Dynamic Africa is a diverse multimedia platform, which curates global ideas, memes, attitudes and other phenomena that shape popular culture, with both a local and global African perspective.
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Mahmood Mamdani, from “Modernity and Violence” in Good Muslim, Bad Muslim (via tzunuun)
It bears repeating that the reason Hitler is a Western symbol for the darkest depth of all evil, is that he broke the pact of whiteness and did things within Europe that white people agree should only be done to non-Europeans in Africa, Asia, America. Genocide in those places is acceptable, even natural, to Europeans; but Hitler brought genocidal brutality to Europe, and for that he’s the epitome of evil.
It’s bullshit they’re labelling African countries as Arab.
Unless I’m wrong, Arab simply means that they speak Arabic. They’re Arab countries because they speak Arabic. That doesn’t change the fact that they’re also African.
Right. Africans who speak “Arabic” due to Arabization.
There are African countries who’s inhabitants widely speak English and French. Does that make them English and French countries?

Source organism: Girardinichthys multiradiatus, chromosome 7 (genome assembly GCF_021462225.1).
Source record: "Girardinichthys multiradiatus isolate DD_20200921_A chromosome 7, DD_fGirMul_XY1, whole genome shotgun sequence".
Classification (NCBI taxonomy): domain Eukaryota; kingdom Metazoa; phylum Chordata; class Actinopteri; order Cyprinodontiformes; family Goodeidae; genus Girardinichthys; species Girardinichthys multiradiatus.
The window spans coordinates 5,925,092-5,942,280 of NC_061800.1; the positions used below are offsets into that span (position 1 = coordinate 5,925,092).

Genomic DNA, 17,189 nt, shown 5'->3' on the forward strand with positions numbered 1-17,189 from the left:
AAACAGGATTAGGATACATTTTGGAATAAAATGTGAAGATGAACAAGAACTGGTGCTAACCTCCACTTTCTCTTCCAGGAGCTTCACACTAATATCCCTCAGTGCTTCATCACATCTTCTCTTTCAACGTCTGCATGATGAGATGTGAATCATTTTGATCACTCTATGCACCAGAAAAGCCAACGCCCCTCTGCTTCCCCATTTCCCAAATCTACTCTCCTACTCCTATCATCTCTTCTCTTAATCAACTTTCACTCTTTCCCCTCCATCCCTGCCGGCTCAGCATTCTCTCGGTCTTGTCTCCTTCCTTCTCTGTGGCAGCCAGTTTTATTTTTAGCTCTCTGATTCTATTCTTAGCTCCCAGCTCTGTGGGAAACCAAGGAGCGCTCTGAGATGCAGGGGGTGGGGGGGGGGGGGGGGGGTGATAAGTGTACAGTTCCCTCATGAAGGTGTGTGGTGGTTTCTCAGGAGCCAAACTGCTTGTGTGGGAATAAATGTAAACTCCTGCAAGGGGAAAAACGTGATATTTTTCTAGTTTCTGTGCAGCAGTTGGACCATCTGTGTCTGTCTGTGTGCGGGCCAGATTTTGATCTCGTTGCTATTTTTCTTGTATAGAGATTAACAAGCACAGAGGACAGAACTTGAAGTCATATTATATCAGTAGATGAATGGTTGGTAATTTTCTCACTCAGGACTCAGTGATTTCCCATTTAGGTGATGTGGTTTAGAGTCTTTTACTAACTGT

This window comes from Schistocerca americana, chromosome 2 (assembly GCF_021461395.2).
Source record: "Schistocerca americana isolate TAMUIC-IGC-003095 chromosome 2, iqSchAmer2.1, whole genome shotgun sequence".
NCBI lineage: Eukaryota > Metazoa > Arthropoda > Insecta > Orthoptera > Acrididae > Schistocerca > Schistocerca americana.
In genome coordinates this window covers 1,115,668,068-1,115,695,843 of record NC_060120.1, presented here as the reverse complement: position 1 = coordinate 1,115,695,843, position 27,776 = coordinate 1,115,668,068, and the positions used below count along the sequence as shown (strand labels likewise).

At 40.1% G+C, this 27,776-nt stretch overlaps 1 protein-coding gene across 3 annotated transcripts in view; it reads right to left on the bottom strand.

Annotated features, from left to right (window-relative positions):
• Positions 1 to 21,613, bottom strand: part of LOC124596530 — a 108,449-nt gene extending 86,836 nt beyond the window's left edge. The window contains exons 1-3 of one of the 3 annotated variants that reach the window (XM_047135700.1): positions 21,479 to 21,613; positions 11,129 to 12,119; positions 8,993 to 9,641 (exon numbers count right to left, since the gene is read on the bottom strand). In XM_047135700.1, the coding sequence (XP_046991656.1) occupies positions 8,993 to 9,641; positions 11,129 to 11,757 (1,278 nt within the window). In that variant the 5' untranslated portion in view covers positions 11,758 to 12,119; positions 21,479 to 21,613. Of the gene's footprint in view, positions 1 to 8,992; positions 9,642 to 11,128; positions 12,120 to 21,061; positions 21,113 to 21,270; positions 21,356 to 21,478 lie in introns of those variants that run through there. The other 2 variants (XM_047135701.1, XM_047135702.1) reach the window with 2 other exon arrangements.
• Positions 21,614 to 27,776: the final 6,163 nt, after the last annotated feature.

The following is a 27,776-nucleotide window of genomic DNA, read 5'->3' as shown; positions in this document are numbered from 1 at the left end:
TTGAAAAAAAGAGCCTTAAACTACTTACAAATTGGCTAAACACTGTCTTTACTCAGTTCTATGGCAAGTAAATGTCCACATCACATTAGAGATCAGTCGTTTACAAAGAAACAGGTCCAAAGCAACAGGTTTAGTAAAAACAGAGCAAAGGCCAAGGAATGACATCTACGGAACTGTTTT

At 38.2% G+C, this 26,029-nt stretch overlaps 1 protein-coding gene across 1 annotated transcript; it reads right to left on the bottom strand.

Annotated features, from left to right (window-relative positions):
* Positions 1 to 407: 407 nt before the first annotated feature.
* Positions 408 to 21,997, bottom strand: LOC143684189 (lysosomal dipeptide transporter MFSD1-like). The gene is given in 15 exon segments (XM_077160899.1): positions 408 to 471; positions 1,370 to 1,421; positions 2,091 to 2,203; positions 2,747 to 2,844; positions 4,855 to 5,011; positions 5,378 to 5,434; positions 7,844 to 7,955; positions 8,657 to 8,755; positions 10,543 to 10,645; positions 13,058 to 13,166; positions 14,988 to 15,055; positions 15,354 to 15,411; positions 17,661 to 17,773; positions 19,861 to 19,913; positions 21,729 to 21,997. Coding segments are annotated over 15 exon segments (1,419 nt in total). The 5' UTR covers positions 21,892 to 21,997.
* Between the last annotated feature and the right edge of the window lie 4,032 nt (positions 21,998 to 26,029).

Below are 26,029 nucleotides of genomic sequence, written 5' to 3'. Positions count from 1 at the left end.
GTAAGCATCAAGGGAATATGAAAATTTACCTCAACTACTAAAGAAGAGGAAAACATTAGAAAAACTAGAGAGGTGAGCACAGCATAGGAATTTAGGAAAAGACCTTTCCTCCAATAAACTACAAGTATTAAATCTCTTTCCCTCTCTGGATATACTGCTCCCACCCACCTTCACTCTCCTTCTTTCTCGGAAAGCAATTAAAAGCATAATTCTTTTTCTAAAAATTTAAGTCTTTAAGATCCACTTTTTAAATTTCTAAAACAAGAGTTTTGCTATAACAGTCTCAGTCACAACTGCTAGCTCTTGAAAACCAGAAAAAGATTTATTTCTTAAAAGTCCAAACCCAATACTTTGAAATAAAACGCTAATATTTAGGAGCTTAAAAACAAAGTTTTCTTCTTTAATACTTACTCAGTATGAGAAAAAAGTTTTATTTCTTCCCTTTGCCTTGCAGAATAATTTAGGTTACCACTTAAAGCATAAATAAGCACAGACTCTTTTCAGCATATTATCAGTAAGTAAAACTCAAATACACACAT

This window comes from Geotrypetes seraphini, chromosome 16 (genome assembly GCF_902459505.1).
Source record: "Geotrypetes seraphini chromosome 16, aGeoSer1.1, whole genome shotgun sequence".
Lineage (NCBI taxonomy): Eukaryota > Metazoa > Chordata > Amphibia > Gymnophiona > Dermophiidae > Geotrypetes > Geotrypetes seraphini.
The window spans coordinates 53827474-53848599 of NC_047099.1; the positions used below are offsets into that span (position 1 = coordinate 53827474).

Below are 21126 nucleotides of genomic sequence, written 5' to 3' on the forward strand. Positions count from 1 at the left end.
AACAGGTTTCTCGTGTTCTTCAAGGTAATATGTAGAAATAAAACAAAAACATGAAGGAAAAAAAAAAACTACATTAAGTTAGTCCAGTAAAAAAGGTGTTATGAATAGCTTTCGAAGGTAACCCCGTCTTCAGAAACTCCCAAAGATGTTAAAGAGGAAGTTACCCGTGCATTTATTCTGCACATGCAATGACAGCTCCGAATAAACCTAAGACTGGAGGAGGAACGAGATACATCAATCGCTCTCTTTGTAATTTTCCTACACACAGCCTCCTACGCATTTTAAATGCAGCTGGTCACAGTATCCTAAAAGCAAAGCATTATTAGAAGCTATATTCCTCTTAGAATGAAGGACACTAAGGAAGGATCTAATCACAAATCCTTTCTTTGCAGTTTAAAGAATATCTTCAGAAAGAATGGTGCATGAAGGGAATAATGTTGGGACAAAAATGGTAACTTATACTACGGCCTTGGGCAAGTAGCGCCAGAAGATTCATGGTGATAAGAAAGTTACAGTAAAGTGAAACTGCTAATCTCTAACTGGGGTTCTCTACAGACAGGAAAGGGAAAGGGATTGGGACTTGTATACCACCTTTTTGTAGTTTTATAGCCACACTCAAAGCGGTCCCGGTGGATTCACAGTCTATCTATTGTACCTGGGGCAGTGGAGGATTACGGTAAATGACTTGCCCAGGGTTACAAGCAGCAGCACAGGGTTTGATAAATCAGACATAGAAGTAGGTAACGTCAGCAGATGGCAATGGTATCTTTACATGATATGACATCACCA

Labelling African countries as Arab simply for that reason is harmful for a lot of reasons. As a Moroccan, in Morocco’s case I can tell you that by labelling our country as Arab and our culture as Arab you’re contributing to erasing the Amazigh/Indigenous identities.
All I ask
Is that my husband should stop the insults,
My husband should refrain
From heaping abuses on my head.
He should stop being half-crazy,
And saying terrible things about my mother
Listen Ocol, my old friend,
The ways of your ancestors
Their customs are solid
And not hollow
They are not thin, not easily breakable
They cannot be blown away
By the winds
Because their roots reach deep into the soil.
I do not understand
The ways of foreigners
But I do not despise their customs.
Why should you despise yours?
Excerpt from The Song of Lawino: 1. I Am Not Unfair to My Husband by Ugandan writer Okot P’Bitek.
The iconic poem was first published in Acholi in 1966, before being translated into English (something Ngugi Wa Thiong’o would be proud of and continue to advocate for) and, through the souring relationship of a once close husband and wife, deals with the destruction, erasure and debasing of African traditions brought about through European colonisation.